Another benefit offered through the Network to improve quality and patient care throughout the state is the staff peer exchange program. Through this program, CAH staff are able to shadow or receive direct training from a peer in another ND CAH. This program is available to a variety of CAH staff, ranging from directors of nursing to chief financial officers (CFOs) and CEOs. Joy Vetter, an RN with Linton Hospital, recently took advantage of the program and connected with staff at Jamestown Regional Medical Center to learn about their processes for risk management and infection control. “I learned about several different items that they were monitoring for infection control, and about different equipment and programs they were using that could also benefit our facility,” Vetter said. “I plan on bringing this information back to our committee . . . and implementing some of the useful ideas into our daily routine and practice.” When asked if the program was helpful for her, she said, “I had a great experience, and I think the peer-exchange program was very beneficial. It will be nice to continue to have them as contacts for any future questions or advice.”

Funding is, of course, vitally important to support a successful statewide network. This is accomplished through the federal Health Resources and Services Administration (HRSA) Medicare Rural Hospital Flexibility (Flex) grant program, administered by the Center for Rural Health. Flex funding is used in three priority areas: (1) quality improvement, (2) financial and operational performance, and (3) health system collaboration and community engagement. Support for quality improvement includes a variety of CAH-specific resources, including the operation of a virtual library for facilities to share best practices and evidence-based protocols, a North Dakota CAH Quality email list, assistance with data collection issues, and hospital reporting for the Medicare Beneficiary Quality Improvement Project, and Hospital Consumer Assessment of Healthcare Providers and Systems. Help for financial and operational improvement includes supporting CAHs in need of financial consultation, as well as hosting financial workshops and CEO/CFO meetings to discuss common issues. Finally, support for health systems development and community engagement includes things like supporting the inclusion of emergency medical services (EMS) into local and regional trauma systems of care, and providing funding for EMS leadership and management training. This area also includes support toward implementation of community projects related to a need identified through a Community Health Needs Assessment.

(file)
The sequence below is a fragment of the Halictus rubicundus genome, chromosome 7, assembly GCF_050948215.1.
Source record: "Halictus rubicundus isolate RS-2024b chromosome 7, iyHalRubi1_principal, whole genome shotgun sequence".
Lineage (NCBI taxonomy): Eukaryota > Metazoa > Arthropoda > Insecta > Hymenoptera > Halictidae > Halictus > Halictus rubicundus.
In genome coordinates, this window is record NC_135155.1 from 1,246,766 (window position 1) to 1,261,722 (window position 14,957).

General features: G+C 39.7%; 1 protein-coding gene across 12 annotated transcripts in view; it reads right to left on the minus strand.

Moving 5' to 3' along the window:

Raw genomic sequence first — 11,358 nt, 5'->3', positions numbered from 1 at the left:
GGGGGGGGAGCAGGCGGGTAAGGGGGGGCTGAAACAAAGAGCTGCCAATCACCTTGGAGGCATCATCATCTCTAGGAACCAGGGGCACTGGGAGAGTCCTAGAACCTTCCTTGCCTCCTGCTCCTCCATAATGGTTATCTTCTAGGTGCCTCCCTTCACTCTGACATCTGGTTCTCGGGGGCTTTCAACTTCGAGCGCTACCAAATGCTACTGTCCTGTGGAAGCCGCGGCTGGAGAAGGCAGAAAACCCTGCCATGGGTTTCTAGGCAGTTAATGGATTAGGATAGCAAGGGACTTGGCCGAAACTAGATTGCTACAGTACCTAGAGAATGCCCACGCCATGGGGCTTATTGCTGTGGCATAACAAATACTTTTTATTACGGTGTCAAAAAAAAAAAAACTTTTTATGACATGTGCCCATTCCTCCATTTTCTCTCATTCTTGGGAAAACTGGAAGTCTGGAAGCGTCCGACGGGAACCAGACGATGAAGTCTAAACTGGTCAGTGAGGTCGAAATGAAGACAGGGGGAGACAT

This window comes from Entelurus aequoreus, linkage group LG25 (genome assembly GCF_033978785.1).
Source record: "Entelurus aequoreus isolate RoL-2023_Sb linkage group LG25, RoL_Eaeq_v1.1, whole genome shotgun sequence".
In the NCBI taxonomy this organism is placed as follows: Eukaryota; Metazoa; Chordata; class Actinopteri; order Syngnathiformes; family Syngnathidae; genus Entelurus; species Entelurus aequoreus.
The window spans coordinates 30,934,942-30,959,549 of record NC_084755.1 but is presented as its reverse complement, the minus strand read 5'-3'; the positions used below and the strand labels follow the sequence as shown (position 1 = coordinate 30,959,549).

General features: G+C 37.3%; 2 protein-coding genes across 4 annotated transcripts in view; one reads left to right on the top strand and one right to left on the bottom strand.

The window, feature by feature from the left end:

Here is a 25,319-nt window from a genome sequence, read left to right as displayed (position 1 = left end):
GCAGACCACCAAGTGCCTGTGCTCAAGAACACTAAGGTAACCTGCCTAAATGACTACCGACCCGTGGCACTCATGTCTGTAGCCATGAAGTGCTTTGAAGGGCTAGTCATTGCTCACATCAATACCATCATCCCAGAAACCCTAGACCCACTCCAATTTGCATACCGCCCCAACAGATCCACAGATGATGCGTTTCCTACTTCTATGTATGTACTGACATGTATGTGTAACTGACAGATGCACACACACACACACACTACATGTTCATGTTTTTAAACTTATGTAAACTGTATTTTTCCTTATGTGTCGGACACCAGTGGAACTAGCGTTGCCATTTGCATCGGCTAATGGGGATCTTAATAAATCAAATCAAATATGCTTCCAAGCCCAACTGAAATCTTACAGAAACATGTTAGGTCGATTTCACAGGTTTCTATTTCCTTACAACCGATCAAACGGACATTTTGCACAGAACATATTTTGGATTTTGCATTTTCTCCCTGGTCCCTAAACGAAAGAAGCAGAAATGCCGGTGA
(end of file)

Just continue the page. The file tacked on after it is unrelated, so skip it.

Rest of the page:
What is unique to North Dakota is that our state has 100 percent participation from all 36 rural or critical access hospitals.

The Network is a vital hub for implementing a number of statewide healthcare activities that also includes work with the North Dakota Department of Health’s Stroke Program, with key partners such as the American Heart Association, to educate all rural and urban hospitals in North Dakota on the use of the Acute Stroke Treatment Guidelines. For hospitals who share providers or who use locum tenens provider coverage, or travel nurse coverage, the goal is for the process of caring for a stroke patient to be the same in all critical access hospitals across the state. The state stroke program is in its fifth year and has the goal of 100 percent participation from North Dakota critical access hospitals, which will allow the sharing and ongoing communication between EMS, CAHs, and the tertiary hospitals in Bismarck, Fargo, Grand Forks, and Minot. Through a variety of quality initiatives, the Network helps sustain a healthy collaboration among the rural hospital healthcare workforce in North Dakota. While the general focus of the Network is dedicated to the CAHs, Network members meet on a regular basis with the six larger hospitals in the state in order to improve care through all levels of the care continuum. Team-based care improves quality and patient-care outcomes. And health systems, as a whole, are able to perform better; healthcare staff are able to perform their jobs more effectively; and patients across the state benefit. For more information about the North Dakota CAH Quality Network, you can visit http://ruralhealth.und.edu/projects/cah-quality-network.

This article originally appeared in the Holiday 2014 issue of North Dakota Medicine.

Stacy Kusler Stacy Kusler is the connection between rural healthcare facilities in North Dakota and qualified health professional job seekers. As the workforce specialist, she assists rural facilities to attract medical providers and other health professionals to their communities by sharing job opportunities. Through her position, Stacy is working to reduce the healthcare workforce shortages throughout the state.